The first piece was unearthed five years ago during excavations at Marden Henge. When archaeologists from the University of Reading returned last summer, they found an elongated barb. Suspecting that the two pieces might fit, they brought it to The Wiltshire Museum where the original piece was kept, and nervously attempted to reunite them, on camera. Luckily, the two pieces fitted perfectly.
“It is without doubt the finest Neolithic arrowhead in the country. The skill and workmanship is phenomenal” Dr Jim Leary, from the University of Reading, said.
And it is a pretty remarkable piece. While many Neolithic arrowheads have barbs, or tails, they’re usually symmetrical and much, much shorter.
“This stunning arrowhead is too fragile to ever have been used. It must have been made for display, perhaps at ceremonies to mark a successful hunting expedition” said David Dawson, Director of The Wiltshire Museum.
And what’s even more remarkable is where the arrowhead was found; Marden Henge. Built around 2400 BC, Marden Henge lies almost exactly halfway between Stonehenge and the stone circle at Avebury. What’s more, it’s actually ten times the size of Stonehenge and is known to archaeologists as the biggest prehistoric monument yet found in Britain.
Situated right between its two more famous companions in the Vale of Pewsey, Marden Henge is right in the middle of a region of huge international archaeological importance, but by comparison remains relatively unexplored.
During the earlier excavations in 2010, the team found another two exquisitely worked Neolithic arrowheads, which have been described as the very best examples of Neolithic Britain. They too are extremely unusual in having asymmetric ‘tails’ or elongated barbs, which had been broken off thousands of years ago.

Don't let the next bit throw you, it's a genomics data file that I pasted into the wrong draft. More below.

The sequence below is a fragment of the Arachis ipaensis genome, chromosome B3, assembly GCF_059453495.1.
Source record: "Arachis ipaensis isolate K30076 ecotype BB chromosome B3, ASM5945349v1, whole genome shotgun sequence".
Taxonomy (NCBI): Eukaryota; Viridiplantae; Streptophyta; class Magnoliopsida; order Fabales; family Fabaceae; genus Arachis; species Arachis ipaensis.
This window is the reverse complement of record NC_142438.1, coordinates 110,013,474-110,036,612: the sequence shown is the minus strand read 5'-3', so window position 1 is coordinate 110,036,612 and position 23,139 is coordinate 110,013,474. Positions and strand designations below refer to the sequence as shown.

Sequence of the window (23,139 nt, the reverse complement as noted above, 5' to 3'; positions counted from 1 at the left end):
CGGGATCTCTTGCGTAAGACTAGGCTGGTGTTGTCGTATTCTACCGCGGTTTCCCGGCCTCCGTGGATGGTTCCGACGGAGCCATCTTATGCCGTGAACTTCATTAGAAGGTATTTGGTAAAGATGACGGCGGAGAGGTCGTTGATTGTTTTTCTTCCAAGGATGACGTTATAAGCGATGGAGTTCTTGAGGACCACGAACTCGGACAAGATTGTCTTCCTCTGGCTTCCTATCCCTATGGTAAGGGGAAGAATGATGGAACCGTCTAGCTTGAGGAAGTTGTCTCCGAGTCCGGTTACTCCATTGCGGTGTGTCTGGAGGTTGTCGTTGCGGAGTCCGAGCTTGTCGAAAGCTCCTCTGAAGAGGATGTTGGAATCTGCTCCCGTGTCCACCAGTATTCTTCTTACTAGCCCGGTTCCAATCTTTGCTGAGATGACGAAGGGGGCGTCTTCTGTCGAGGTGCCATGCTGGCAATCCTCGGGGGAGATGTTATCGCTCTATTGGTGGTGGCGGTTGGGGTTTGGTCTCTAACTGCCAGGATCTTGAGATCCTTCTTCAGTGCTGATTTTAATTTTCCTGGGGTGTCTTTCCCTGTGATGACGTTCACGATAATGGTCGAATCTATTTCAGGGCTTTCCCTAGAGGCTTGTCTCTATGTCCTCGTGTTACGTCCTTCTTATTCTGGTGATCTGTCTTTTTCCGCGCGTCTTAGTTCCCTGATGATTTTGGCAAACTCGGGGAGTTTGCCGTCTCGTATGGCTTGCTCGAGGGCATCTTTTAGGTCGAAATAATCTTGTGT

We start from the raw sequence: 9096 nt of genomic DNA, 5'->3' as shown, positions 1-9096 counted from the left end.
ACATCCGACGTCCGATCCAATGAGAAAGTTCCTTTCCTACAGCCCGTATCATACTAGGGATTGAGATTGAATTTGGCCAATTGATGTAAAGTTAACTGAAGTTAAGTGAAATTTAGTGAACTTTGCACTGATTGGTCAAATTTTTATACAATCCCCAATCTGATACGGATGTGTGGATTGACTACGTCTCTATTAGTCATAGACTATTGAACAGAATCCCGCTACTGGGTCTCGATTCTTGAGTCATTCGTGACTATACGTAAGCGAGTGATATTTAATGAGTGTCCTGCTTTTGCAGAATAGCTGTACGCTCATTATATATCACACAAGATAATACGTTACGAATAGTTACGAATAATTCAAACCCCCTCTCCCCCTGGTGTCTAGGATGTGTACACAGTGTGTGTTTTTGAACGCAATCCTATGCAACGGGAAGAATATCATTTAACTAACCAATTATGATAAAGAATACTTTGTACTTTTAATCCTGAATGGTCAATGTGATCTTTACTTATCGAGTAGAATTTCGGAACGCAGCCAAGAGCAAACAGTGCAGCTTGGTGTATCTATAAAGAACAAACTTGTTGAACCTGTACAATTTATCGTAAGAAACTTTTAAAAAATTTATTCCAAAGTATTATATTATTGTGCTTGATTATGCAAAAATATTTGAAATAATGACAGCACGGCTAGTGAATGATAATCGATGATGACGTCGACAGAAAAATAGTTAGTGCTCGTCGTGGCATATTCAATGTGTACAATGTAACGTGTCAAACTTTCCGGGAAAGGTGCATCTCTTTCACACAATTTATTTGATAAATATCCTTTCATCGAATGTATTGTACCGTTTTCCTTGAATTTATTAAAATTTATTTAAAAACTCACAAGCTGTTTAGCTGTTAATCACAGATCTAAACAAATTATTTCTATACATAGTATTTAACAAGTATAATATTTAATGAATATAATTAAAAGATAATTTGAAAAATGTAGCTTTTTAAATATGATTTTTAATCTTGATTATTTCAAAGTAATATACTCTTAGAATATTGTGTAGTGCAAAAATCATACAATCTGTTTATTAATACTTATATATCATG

Last year, excavations also unearthed a fantastically well-preserved Neolithic building, along with pottery, flint and what appear to be the remains of a very large feast. The team also uncovered the remains of a Bronze Age teenager who was buried wearing an amber necklace.
These excavations were the start of a three year project which, if the discoveries so far are anything to go by, look set to transform our knowledge of the Neolithic people who not only built and worshipped at Stonehenge, but constructed a monument ten times its size just a few miles further along the River Avon.
You can find out more about Marden Henge in the opening episode of Digging for Britain, which airs tonight (10th March) on BBC4 at 9pm.
If you would like to take part in the excavations in July, you can join DigVentures for a Dirty Weekend of Neolithic archaeology at the biggest prehistoric monument in Britain.
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